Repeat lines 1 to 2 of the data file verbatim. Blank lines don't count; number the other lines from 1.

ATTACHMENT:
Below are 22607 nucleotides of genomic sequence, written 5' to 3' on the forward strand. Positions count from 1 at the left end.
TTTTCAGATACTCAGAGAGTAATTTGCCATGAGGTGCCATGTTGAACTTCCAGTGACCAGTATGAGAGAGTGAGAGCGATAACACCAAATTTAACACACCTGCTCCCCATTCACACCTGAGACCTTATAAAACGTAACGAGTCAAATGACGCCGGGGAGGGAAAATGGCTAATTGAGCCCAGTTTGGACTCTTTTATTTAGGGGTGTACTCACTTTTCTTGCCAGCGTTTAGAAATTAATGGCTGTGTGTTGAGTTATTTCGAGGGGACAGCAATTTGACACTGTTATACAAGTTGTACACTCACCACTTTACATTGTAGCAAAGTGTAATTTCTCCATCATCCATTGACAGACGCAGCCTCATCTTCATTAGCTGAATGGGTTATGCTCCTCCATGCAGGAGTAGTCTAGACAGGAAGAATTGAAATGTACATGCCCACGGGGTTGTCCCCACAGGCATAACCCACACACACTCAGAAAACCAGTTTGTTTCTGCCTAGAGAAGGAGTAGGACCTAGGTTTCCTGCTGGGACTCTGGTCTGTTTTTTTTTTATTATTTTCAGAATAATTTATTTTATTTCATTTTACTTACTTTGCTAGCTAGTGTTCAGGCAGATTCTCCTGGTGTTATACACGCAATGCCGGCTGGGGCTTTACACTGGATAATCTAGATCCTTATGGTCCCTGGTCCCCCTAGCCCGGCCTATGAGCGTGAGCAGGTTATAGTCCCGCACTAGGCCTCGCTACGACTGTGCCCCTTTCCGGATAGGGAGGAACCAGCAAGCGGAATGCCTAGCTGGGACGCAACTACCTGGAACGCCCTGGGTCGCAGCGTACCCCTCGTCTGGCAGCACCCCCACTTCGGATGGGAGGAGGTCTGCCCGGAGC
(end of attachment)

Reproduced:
Below are 22607 nucleotides of genomic sequence, written 5' to 3' on the forward strand. Positions count from 1 at the left end.
TTTTCAGATACTCAGAGAGTAATTTGCCATGAGGTGCCATGTTGAACTTCCAGTGACCAGTATGAGAGAGTGAGAGCGATAACACCAAATTTAACACACCTGCTCCCCATTCACACCTGAGACCTTATAAAACGTAACGAGTCAAATGACGCCGGGGAGGGAAAATGGCTAATTGAGCCCAGTTTGGACTCTTTTATTTAGGGGTGTACTCACTTTTCTTGCCAGCGTTTAGAAATTAATGGCTGTGTGTTGAGTTATTTCGAGGGGACAGCAATTTGACACTGTTATACAAGTTGTACACTCACCACTTTACATTGTAGCAAAGTGTAATTTCTCCATCATCCATTGACAGACGCAGCCTCATCTTCATTAGCTGAATGGGTTATGCTCCTCCATGCAGGAGTAGTCTAGACAGGAAGAATTGAAATGTACATGCCCACGGGGTTGTCCCCACAGGCATAACCCACACACACTCAGAAAACCAGTTTGTTTCTGCCTAGAGAAGGAGTAGGACCTAGGTTTCCTGCTGGGACTCTGGTCTGTTTTTTTTTTATTATTTTCAGAATAATTTATTTTATTTCATTTTACTTACTTTGCTAGCTAGTGTTCAGGCAGATTCTCCTGGTGTTATACACGCAATGCCGGCTGGGGCTTTACACTGGATAATCTAGATCCTTATGGTCCCTGGTCCCCCTAGCCCGGCCTATGAGCGTGAGCAGGTTATAGTCCCGCACTAGGCCTCGCTACGACTGTGCCCCTTTCCGGATAGGGAGGAACCAGCAAGCGGAATGCCTAGCTGGGACGCAACTACCTGGAACGCCCTGGGTCGCAGCGTACCCCTCGTCTGGCAGCACCCCCACTTCGGATGGGAGGAGGTCTGCCCGGAGC